As glitter wine, kale smoothies, nutritional yeast, truffle oil and kombucha sweep the world, ‘traditional’ foodies have been both disgusted and delighted. This raises the question: how old must a dish be to be considered cultural?
Granted: when you’re five plates (and seven beers) deep into a San Sebastian tapas mission and they whip out a cheeky Japanese “edamame” fusion sauce with your Galician Octopus, you’re probably not going to be too upset.
But when your favourite café switches your fries for sweet potato chips (the audacity) you might be tempted to join those pushing back of the bastardization of their favourite meals.
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A marriage of convenience? Perhaps. An interesting question? Absolutely.
DMARGE spoke to a selection of lip-smacking experts to get the inside word.
Brett Jeffrey, chef at Sydney French restaurant Bistro St Jacques, told DMARGE, in his view, “If a certain tradition or dish gets passed down through a generation it becomes part of the history of that dish.”
“When it becomes recognised as pertaining to a certain cultural group you would consider it part of their food culture.”
Ben Groundwater, however, an Australian travel columnist, feature writer, tapas lover and host of Traveller’s podcast Flight Of Fancy, told DMARGE earlier this year that, in his eyes, food doesn’t need to be old to be cultural.
“If a country or a city has begun embracing veganism in a real and organic way, going to that place and eating that food is most definitely a cultural experience. It’s just not traditional.”
“To me, culture is the here and now, it’s what people are interested in, what they’re eating and what’s popular right now. If a food scene has a history of innovation, which it does in, say, the Basque Country of northern Spain, then I would consider a movement towards veganism a very real part of that culture that travellers would want to experience.”
Gary Prebble, the owner of Bistro St Jacques told DMARGE much the same: though (by definition) ‘new-age’ food can’t be considered traditional, that doesn’t mean it can’t be cultural.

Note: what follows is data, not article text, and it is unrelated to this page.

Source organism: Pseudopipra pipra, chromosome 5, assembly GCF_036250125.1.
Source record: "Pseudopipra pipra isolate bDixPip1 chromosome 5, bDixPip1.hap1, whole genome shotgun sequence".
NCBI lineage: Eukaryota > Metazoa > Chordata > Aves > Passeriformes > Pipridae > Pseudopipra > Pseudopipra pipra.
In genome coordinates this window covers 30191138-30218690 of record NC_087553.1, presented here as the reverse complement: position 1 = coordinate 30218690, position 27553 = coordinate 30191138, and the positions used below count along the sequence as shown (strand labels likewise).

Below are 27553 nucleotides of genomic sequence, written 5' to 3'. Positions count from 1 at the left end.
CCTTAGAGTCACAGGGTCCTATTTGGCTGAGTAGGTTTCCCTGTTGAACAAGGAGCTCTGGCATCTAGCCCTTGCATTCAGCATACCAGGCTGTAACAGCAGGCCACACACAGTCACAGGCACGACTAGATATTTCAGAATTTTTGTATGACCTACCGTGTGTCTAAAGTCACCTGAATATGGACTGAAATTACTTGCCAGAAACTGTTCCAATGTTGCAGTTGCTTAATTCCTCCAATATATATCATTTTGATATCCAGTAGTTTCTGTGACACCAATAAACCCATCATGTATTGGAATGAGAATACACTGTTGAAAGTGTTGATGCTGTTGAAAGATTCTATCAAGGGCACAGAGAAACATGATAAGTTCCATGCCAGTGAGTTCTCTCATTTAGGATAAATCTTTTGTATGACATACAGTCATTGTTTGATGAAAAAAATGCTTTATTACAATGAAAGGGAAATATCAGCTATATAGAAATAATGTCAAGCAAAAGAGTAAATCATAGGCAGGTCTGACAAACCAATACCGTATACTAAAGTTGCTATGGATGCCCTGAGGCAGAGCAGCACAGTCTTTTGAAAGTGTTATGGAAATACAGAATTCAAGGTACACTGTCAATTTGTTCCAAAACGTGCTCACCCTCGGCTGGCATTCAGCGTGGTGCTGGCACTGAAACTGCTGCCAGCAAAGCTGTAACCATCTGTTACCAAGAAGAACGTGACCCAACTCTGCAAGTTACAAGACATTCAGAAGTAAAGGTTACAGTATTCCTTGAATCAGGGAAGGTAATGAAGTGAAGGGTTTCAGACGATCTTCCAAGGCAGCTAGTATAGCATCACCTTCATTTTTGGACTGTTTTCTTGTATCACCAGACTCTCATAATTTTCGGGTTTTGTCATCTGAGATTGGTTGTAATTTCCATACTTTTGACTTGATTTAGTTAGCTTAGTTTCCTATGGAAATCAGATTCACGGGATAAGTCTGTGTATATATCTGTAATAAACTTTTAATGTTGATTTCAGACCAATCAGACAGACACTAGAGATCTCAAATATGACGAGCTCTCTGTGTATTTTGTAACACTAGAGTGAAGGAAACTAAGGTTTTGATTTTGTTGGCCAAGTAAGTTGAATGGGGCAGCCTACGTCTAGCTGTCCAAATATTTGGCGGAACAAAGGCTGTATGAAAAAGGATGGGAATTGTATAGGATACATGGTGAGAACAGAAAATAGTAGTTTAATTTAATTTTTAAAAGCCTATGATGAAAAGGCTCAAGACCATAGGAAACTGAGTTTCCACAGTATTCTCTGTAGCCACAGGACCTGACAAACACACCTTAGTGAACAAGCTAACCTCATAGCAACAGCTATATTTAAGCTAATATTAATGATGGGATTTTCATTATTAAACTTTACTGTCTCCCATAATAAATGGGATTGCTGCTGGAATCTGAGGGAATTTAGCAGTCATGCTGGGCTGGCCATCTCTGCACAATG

For Mr Prebble, a “groundbreaking dish” has “a special combination of elements including flavour, texture, aroma and taste that leaves a lasting impression.”
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Though some chefs (including the late Anthony Bourdain) have voiced their doubts over the degree to which it is possible to create a groundbreaking dish without “blood and spatter”, Matt Preston, award-winning food journalist, restaurant critic and TV personality told DMARGE, in his view, ‘cultural’ dishes can be created with both vegan and non-vegan food (and that there’s more to vegan food than deep-fried tofu from Coles).
“I would argue that India, Sri Lanka and Pakistan are awash with dishes that are culturally valued or adored above their role in nutrition. Whether that’s mustard oil in potato mash with green chilli and coriander in Bangladesh or daal in India (and elsewhere).”
“Chase the ingredient and you find dishes that take on huge significance all over the world – like hummus or ful medames in the Middle East.”
When it comes to beverages, Seedlip Founder, Ben Branson told DMARGE, “It’s hard to put a finger on exactly the maverick and magic needed to create an iconic beverage.”
“Just like building a perfect cocktail, it’s a delicate recipe of a little bit of timing, a little bit of luck, a big splash of hard work and a lot of understanding on where the world’s at and what consumers want.”
As French lawyer and gastronome Jean Anthelme Brillat-Savarin once said in the 1800s: “The discovery of a new dish confers more happiness on humanity, than the discovery of a new star.”
We can’t argue with that (not with our mouths full, anyway).